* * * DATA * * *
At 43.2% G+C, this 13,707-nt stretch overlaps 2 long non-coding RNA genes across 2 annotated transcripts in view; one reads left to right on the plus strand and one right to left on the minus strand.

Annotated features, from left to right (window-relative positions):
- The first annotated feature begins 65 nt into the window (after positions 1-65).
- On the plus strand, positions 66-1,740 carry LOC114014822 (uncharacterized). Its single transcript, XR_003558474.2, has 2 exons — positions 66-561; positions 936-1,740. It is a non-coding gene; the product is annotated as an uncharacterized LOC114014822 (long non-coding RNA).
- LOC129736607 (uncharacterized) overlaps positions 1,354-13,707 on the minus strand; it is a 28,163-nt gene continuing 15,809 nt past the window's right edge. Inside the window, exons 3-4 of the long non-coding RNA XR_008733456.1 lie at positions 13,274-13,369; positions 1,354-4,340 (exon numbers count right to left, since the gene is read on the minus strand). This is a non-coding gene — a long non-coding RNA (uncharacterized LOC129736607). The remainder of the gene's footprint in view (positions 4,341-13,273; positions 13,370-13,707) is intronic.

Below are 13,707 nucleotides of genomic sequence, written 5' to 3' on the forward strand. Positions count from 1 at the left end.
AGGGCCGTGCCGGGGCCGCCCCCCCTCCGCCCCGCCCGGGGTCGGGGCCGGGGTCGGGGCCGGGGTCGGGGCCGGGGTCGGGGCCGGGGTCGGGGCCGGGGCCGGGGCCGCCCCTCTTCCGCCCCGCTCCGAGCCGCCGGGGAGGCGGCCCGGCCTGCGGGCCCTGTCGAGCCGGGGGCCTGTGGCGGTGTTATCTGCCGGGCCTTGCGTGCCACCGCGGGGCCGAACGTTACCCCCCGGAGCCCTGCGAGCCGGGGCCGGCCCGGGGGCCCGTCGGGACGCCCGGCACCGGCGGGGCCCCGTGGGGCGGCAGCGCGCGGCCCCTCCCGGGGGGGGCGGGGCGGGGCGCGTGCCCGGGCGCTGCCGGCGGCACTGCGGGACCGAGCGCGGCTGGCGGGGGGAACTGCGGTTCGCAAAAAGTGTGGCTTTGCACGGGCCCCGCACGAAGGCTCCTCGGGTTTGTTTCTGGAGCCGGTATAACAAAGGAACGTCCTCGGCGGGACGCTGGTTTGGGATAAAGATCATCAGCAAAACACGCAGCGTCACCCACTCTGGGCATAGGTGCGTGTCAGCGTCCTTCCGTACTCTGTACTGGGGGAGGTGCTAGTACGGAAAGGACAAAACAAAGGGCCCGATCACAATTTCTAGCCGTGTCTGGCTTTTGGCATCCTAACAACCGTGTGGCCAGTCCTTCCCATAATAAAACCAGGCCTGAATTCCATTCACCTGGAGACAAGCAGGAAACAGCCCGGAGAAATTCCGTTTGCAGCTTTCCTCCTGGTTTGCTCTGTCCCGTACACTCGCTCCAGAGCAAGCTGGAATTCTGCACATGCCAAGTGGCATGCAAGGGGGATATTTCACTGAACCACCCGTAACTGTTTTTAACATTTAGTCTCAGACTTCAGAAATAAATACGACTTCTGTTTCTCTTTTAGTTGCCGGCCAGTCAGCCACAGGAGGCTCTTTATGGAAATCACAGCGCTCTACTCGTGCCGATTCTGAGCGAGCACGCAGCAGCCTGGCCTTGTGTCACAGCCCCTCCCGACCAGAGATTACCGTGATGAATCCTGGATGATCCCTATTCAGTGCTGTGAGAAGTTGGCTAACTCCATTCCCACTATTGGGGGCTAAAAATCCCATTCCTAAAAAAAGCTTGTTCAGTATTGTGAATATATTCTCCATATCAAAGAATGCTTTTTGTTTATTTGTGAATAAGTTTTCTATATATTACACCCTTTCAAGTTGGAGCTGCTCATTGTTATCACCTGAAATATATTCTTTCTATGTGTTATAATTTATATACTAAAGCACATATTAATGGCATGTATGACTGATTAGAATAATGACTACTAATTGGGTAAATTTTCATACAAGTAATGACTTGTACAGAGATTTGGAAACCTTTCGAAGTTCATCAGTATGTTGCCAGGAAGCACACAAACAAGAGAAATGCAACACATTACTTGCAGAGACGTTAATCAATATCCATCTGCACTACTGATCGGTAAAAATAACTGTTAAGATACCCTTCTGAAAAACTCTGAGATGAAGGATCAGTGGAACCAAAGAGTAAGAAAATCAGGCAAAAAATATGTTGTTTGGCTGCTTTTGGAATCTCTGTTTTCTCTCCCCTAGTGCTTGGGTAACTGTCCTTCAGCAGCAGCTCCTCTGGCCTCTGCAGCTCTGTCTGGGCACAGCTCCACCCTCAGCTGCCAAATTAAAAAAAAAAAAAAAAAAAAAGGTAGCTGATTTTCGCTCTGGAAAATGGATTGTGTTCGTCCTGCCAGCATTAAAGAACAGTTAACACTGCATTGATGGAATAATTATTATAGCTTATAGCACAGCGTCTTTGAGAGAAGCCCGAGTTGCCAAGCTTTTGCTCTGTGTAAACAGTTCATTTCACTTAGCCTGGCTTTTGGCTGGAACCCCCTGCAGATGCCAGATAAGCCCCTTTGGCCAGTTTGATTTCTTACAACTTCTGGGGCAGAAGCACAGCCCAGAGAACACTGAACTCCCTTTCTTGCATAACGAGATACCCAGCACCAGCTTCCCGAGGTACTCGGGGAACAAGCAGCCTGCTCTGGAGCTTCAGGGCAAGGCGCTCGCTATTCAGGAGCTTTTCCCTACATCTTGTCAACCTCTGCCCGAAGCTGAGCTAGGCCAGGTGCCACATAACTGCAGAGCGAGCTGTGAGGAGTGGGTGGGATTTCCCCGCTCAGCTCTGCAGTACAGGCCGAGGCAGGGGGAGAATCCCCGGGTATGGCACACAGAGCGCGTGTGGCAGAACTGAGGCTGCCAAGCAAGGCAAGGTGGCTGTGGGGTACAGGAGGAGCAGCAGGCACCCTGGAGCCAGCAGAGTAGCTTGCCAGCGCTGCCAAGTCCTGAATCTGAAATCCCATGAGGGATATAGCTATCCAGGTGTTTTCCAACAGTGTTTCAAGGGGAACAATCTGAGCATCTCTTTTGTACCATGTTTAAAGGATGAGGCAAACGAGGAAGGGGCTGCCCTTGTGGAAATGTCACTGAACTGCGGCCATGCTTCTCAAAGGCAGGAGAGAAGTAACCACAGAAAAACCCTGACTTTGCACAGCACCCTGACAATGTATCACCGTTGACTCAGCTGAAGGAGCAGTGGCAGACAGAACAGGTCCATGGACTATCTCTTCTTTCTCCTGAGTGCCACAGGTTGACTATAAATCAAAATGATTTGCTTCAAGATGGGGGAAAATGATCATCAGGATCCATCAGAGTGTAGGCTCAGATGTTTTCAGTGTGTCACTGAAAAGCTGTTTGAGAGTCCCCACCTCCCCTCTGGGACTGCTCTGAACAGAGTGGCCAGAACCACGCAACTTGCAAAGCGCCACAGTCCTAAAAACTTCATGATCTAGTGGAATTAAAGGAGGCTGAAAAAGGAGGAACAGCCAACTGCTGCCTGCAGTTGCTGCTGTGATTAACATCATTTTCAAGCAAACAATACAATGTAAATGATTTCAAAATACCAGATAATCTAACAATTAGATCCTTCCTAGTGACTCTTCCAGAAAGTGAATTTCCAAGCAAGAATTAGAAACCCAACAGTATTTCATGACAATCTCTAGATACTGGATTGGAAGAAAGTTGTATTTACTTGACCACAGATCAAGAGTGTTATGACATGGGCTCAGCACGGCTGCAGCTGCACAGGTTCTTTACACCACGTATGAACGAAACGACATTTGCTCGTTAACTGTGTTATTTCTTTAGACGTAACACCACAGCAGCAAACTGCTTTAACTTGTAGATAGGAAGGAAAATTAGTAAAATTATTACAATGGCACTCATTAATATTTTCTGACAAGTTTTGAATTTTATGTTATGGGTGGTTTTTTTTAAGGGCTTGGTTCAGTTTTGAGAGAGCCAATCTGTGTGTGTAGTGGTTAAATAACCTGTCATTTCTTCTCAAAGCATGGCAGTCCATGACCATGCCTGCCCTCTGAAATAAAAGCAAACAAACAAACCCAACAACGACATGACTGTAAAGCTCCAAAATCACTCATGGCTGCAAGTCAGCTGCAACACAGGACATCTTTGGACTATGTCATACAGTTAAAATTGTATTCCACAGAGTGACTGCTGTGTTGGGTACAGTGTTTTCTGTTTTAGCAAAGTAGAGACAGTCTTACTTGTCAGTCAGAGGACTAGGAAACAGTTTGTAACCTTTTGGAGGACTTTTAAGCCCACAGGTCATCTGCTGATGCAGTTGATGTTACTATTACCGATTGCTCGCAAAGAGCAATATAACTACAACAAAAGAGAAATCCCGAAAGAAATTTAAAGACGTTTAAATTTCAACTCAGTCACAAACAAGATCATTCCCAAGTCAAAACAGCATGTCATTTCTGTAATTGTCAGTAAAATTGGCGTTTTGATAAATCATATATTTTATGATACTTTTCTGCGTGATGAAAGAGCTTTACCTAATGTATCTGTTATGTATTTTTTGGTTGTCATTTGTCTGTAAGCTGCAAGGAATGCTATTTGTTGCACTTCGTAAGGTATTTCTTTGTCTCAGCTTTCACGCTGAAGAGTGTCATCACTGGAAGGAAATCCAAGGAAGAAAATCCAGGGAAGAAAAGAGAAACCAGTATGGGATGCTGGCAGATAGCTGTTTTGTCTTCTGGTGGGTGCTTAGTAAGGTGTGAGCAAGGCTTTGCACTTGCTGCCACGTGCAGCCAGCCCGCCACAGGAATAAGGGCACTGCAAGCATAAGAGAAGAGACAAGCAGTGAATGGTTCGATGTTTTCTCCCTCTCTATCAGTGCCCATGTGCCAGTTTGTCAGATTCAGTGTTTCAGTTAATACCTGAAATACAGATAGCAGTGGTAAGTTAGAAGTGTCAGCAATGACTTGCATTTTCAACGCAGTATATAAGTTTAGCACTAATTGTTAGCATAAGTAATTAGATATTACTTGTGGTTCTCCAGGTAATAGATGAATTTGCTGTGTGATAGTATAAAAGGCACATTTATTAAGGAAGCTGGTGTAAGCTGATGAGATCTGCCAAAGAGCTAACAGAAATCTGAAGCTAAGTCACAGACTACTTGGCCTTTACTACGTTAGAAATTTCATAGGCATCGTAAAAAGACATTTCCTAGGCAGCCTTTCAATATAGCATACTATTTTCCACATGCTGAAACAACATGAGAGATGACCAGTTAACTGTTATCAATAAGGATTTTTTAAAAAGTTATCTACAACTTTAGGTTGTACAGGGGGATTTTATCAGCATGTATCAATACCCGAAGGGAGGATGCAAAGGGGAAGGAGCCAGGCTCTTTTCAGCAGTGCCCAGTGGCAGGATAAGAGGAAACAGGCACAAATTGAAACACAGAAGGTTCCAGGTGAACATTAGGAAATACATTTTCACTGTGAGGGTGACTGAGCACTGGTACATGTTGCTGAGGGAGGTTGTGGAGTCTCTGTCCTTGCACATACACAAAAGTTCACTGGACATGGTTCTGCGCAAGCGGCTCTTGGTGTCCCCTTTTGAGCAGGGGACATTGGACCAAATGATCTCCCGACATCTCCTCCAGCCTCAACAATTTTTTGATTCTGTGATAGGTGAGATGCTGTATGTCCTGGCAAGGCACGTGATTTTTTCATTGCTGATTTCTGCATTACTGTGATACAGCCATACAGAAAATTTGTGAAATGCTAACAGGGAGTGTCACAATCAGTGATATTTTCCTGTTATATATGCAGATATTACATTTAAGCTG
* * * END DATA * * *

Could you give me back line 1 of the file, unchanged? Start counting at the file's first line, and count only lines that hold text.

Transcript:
At 43.2% G+C, this 13,707-nt stretch overlaps 2 long non-coding RNA genes across 2 annotated transcripts in view; one reads left to right on the plus strand and one right to left on the minus strand.